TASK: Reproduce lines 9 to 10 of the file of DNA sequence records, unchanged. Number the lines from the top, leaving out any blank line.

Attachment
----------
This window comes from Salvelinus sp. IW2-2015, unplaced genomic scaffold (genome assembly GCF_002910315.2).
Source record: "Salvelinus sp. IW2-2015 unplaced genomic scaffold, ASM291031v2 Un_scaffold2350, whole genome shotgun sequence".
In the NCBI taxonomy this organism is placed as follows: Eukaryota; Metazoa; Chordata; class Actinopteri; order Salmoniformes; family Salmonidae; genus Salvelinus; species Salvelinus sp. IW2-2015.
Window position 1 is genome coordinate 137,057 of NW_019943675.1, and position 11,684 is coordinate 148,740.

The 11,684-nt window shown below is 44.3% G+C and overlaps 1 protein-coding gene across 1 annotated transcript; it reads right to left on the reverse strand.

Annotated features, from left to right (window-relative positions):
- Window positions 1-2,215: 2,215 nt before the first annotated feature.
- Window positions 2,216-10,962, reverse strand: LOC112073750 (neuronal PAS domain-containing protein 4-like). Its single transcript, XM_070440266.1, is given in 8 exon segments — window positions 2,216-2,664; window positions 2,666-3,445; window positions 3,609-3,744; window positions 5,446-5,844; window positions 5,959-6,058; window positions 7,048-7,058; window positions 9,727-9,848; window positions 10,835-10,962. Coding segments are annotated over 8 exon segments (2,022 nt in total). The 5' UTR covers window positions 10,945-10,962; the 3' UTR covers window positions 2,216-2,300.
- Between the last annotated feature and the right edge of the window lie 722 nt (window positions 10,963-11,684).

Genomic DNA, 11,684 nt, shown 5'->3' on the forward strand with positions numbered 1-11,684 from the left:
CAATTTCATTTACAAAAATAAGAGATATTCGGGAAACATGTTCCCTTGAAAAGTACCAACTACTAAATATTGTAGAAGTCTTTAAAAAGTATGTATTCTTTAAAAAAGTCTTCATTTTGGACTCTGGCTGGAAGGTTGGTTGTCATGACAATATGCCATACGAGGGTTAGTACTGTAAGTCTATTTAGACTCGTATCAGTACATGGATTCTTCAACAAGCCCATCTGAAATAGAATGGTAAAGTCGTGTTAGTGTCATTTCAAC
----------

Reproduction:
- Between the last annotated feature and the right edge of the window lie 722 nt (window positions 10,963-11,684).

Genomic DNA, 11,684 nt, shown 5'->3' on the forward strand with positions numbered 1-11,684 from the left: